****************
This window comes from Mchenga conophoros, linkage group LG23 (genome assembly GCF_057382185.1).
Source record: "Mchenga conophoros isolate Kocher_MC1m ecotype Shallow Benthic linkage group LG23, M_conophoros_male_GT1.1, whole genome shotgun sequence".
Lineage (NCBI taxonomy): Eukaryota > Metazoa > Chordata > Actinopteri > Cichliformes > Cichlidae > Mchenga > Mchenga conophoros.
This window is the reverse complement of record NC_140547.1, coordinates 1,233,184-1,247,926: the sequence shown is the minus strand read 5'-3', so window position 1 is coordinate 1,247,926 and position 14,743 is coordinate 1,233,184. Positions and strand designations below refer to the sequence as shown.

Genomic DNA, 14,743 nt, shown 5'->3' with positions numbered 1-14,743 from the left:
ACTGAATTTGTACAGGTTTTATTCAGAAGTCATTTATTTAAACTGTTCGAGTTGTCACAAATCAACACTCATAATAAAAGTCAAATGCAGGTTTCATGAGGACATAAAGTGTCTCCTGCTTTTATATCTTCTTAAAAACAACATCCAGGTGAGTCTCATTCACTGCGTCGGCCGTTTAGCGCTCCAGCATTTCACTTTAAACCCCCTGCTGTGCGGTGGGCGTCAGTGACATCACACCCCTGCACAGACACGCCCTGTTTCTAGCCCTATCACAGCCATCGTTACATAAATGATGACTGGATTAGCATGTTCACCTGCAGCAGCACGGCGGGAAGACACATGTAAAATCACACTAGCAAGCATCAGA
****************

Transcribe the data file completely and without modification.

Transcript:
This window comes from Mchenga conophoros, linkage group LG23 (genome assembly GCF_057382185.1).
Source record: "Mchenga conophoros isolate Kocher_MC1m ecotype Shallow Benthic linkage group LG23, M_conophoros_male_GT1.1, whole genome shotgun sequence".
Lineage (NCBI taxonomy): Eukaryota > Metazoa > Chordata > Actinopteri > Cichliformes > Cichlidae > Mchenga > Mchenga conophoros.
This window is the reverse complement of record NC_140547.1, coordinates 1,233,184-1,247,926: the sequence shown is the minus strand read 5'-3', so window position 1 is coordinate 1,247,926 and position 14,743 is coordinate 1,233,184. Positions and strand designations below refer to the sequence as shown.

Genomic DNA, 14,743 nt, shown 5'->3' with positions numbered 1-14,743 from the left:
ACTGAATTTGTACAGGTTTTATTCAGAAGTCATTTATTTAAACTGTTCGAGTTGTCACAAATCAACACTCATAATAAAAGTCAAATGCAGGTTTCATGAGGACATAAAGTGTCTCCTGCTTTTATATCTTCTTAAAAACAACATCCAGGTGAGTCTCATTCACTGCGTCGGCCGTTTAGCGCTCCAGCATTTCACTTTAAACCCCCTGCTGTGCGGTGGGCGTCAGTGACATCACACCCCTGCACAGACACGCCCTGTTTCTAGCCCTATCACAGCCATCGTTACATAAATGATGACTGGATTAGCATGTTCACCTGCAGCAGCACGGCGGGAAGACACATGTAAAATCACACTAGCAAGCATCAGA